Environment of Care (EC) (Critical Access Hospitals / Critical Access Hospitals)
Q. In reviewing the utility management standards, I see that one goal for these standards is to "reduce the potential for organizational acquired illness", but there is no prescriptive standards given as to how this is to be done. What references should I be using?
Utility System and Acquired Illness
Updated | November 24, 2008
A. This standard was written globally to take advantage of new technologies as they evolve. It is important to remember that this is a utility equipment standard, not an infection control standard. This addition under utilities was designed to engender communication between plant managers and infection control professionals. Collaboration between the plant managers and infection control professionals most likely will include the review and approval of engineering policies and procedures related to inspections and preventive maintenance, and the culturing guidelines to be used if there is a case of a suspected or known nosocomial infection.
Regarding water based systems, guidance for how this may be accomplished can be found in ASHRAE 12-2000 (See www.ashrae.org) or in the CDC Guidelines for Environmental Infection Control in Healthcare Facilities. (See www.cdc.gov.)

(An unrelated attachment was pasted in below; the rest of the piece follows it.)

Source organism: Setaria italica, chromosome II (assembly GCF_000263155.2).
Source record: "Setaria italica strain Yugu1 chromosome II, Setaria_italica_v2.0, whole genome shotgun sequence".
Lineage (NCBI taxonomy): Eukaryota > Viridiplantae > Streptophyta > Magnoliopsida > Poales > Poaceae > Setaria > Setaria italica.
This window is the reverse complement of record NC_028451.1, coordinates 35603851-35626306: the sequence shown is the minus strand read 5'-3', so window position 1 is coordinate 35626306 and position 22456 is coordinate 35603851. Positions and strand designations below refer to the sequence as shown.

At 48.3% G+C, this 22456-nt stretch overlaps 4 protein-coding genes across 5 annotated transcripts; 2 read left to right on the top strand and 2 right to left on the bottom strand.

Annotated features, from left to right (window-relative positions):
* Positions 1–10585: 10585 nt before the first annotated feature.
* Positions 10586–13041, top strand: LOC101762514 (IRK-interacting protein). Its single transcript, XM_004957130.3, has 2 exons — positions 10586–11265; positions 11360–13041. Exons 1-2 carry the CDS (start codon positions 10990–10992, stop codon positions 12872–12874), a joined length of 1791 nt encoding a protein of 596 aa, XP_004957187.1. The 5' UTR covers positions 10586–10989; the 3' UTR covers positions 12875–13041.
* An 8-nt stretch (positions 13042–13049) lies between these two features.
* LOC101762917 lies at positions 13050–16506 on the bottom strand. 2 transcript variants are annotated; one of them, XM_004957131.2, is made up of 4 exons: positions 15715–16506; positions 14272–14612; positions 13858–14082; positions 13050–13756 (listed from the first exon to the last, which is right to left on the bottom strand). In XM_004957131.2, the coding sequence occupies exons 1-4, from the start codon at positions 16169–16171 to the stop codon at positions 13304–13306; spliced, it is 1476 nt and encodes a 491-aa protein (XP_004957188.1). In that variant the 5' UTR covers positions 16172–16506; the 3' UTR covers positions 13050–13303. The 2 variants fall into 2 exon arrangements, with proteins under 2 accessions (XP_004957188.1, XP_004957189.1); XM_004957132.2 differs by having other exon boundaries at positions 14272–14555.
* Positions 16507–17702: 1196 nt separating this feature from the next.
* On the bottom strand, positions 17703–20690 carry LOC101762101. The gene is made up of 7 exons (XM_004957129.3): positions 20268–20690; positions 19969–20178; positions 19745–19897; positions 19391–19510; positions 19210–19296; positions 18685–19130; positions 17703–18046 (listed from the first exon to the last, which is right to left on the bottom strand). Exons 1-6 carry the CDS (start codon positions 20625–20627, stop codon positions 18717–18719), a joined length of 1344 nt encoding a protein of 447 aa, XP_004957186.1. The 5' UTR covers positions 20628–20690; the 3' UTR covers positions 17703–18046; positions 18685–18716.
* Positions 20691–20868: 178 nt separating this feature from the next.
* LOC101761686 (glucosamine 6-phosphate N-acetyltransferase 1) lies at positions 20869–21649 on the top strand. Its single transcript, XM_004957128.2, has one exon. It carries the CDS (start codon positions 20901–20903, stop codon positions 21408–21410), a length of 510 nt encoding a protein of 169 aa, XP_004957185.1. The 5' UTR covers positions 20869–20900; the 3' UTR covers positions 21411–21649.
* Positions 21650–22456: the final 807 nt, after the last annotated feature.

Regarding the correct design, installation and maintenance of air handling and ventilation systems, the areas of concern are 1) pressure relationships; 2) air exchange rates; and 3) filtration efficiencies. These concerns are paramount in areas of facilities where patients are treated or housed that may have auto immune systems that are suppressed. These areas include operating rooms, special procedure rooms, delivery rooms, protective isolation rooms, laboratories and sterile supply rooms. Guidance for this issue can be found in the AIA Guidelines for Design and Construction of Hospitals and Healthcare Facilities, tables 2 and 3. Given, however, that the AIA Guidelines provide model criteria primarily for new construction, existing facilities currently unable to meet these guidelines should ensure that they maintain original design criteria for these elements to the maximum extent possible. The AIA Guidelines or similar standards or guidelines should then be utilized as design criteria whenever areas are renovated or modernized to accommodate these functions.